Color Management: Printing Without Pain, Part 1
One of the amazing benefits of the growth of digital photography over the last few years has been the incredible improvements in both quality and affordability of desktop inkjet printers. I can remember when I first started printing at home I was pleased if I could print something that would look as good as the Ilfochromes (Cibachromes) I had been getting made by a lab. These days though, inkjet prints have become the standard of quality and wet darkroom prints have been left in the dust. Indeed, most commercial labs have at least added digital services to their lineup or are in danger of going out of business.
While desktop inkjet printers use cyan, magenta, yellow and black ink (or more extended six- and seven-color versions), it may surprise some that they are in fact RGB devices, not CMYK. This is a good thing as the conversion to the actual inkset colors is handled much better by the dedicated printer driver than could be done without. As mentioned week before last, the range of colors that they are capable of though is much larger than the default sRGB color space used for monitor display from many applications including web browsers. In order to see what you are doing it is therefore important to use a wide-gamut working space in Photoshop such as Adobe RGB. Needless to say, it is also important that your monitor be profiled so you can rely on the colors you see being the actual colors in the image you are trying to print.
It is possible to buy a new printer and get good results right out of the box if you are lucky, but you will need to spend a bit of time setting things up in order to get the best results consistently. Once you've done this setup though, printing will be a breeze. Color Management can let you hit "print" and know that what comes out will look the way you expect it to. Every different printer will yield a somewhat different response to color. Not only that, simply changing to a different kind of paper (or ink) will result in differences in the final print if you don't account for that difference — which brings us to the subject of color management for printers.
You have probably had experience tweaking the various settings in the driver for your printer. The driver for most have far more settings than they really need to have. The good news is that you can ignore most of them. Even though they have an impressive array of settings, nearly all are too limited.
As an example, I'm going to talk about the driver for the Epson 2200, a printer that, at present, pretty much defines the state of the art for desktop quality. Your driver may vary somewhat, but is likely at least similar. I'm also going to address only the Windows driver, but the Mac driver is not that different. In "Basic" mode, it gives you choices such as "text," "photo," or "best photo." There's even a "PhotoEnhance" mode and it does allow you to select the type of paper you are using, but none of this integrates with the Color Management System on your computer. All of this predates the adoption of ICC-compliant color management on the desktop and isn't capable of giving you the best results possible on your printer.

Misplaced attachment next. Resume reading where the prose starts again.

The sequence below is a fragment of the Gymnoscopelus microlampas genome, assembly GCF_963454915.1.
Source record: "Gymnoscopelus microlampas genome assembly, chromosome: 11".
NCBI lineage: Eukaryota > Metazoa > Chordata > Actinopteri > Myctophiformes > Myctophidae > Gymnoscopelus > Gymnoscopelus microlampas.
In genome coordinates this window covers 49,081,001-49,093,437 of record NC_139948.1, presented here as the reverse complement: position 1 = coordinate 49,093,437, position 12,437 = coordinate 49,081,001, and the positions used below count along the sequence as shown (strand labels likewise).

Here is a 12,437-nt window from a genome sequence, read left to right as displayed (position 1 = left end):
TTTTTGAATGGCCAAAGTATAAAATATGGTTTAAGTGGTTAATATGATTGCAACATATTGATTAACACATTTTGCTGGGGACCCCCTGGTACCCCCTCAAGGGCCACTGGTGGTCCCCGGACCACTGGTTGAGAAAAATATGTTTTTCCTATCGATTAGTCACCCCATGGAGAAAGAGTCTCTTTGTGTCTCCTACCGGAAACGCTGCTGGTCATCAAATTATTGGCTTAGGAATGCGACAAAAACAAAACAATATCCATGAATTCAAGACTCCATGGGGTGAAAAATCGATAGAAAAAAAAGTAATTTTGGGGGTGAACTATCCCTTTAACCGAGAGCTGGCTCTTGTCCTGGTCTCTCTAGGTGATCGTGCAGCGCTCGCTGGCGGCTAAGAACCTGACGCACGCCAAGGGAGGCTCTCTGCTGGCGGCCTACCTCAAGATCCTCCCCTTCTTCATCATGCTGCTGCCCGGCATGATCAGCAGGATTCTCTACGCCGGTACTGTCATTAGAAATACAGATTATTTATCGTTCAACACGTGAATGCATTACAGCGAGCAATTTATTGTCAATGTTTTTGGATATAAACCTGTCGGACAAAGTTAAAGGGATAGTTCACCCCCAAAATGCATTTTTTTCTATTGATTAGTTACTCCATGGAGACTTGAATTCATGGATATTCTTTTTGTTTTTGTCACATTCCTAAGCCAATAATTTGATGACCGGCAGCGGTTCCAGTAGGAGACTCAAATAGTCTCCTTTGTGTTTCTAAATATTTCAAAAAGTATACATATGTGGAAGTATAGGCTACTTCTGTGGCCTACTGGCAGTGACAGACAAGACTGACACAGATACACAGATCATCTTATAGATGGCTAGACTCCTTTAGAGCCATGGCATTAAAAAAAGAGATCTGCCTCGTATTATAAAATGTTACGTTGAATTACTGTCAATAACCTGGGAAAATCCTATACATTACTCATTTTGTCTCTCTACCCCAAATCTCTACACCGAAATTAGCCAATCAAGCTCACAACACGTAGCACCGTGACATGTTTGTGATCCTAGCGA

If you go into "Advanced" mode, you now have access to sliders for cyan, magenta and yellow ink as well as brightness, contrast and other settings. Unfortunately, this isn't really what you want either as all of this is merely the advanced version of the driver that doesn't support color management.
To get to the part of the driver you actually want, you not only have to be in Advanced mode, but you also select ICM ("Image Color Management," the Windows flavor of color management). This then replaces the previously mentioned sliders with some new options. Since we will be applying our printer profile within Photoshop, doing it again here would result in doubly correcting your image making it come out wrong even when you have the right profile. Instead, choose the "no color adjustment" setting. Apart from the paper and quality options, this is all you will need to mess with. You can save your choices as a custom setting to be able to select them later.
Up to know, we've mainly looked at what not to do when printing. Next week we'll start to tackle the question of what you should do to get the most consistently accurate color in your prints.
Update 3/01/2005 - I have a lot more familiarity with Epson printers than with either Canon or HP, in large because Epson themselves have more familiarity with Color Management than do the other two. Both companies have recently started making efforts to catch up and they have been selling printers to photographers. Photographers who may well want to print the best output they can and are trying to learn about Color Management. Here are at least the basics of how to set things for each.
For Canon: On the Main tab, select "Manual" under "Color Adjustment" and click on "Set." Then in the "Manual Color Adjustment" window, uncheck "Enable ICM" and set all the Color Balance sliders and the Intensity slider to the center (zero) position. Set the "Print Type" dropdown list to "None." Also check that all the effects are turned off on the "Effects" tab.
For HP: On the "Paper/Quality" tab, set "Print Quality" to "Best" and click on the "hp Digital Photography" button. In the resulting Options window, turn off "Contrast Enhancement" and "Digital Flash". The other settings here don't matter as much. Turn off "Vivid Photo" on the "Effects" tab.
Remember to be sure you have the latest driver from your printer.